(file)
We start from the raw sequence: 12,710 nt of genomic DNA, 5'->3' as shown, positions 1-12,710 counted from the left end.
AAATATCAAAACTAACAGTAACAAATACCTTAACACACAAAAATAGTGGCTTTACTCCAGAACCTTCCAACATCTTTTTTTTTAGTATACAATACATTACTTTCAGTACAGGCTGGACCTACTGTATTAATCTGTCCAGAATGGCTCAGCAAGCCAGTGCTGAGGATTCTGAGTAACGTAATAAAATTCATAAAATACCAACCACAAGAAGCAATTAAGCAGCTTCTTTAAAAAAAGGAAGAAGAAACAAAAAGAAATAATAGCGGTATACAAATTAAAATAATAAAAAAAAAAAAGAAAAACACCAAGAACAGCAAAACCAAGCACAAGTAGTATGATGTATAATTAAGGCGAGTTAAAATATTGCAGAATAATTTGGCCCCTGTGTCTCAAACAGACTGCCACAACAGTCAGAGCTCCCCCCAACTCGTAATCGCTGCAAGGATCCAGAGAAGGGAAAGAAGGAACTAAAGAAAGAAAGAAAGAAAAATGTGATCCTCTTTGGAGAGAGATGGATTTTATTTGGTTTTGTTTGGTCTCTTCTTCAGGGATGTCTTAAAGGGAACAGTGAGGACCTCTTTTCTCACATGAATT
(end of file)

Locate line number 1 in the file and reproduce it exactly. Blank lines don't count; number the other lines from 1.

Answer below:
We start from the raw sequence: 12,710 nt of genomic DNA, 5'->3' as shown, positions 1-12,710 counted from the left end.